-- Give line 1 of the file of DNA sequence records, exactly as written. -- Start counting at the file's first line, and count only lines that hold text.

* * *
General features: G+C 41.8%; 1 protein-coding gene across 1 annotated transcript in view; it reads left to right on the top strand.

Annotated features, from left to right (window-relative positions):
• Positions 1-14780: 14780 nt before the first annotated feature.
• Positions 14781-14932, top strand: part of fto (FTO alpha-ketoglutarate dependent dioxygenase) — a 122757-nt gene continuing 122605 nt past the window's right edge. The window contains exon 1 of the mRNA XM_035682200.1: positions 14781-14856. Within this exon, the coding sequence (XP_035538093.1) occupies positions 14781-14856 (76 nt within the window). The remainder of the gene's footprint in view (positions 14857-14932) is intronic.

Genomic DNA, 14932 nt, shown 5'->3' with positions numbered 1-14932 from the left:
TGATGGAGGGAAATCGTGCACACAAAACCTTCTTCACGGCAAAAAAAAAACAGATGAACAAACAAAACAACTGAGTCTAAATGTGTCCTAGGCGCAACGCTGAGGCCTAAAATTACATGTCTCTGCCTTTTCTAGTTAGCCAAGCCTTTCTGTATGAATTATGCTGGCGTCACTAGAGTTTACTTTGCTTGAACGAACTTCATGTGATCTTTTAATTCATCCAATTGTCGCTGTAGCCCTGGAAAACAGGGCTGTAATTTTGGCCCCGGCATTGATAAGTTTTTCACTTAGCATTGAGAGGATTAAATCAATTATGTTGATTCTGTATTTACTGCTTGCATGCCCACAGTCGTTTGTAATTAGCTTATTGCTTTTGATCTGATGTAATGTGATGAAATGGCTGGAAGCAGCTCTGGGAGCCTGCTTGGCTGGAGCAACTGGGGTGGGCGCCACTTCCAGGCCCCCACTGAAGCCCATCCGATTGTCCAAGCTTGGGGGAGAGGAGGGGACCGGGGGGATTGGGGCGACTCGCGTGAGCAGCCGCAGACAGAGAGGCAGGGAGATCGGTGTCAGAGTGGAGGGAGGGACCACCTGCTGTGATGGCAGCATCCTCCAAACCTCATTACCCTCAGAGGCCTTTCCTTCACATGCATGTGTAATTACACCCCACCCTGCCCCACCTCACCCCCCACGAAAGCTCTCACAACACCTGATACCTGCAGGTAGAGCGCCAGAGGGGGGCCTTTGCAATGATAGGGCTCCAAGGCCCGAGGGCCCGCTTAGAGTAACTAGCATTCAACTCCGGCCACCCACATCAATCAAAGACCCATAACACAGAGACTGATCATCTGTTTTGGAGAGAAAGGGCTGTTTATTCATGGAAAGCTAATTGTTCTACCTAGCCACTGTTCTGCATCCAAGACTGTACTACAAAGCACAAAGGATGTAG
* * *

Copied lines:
General features: G+C 41.8%; 1 protein-coding gene across 1 annotated transcript in view; it reads left to right on the top strand.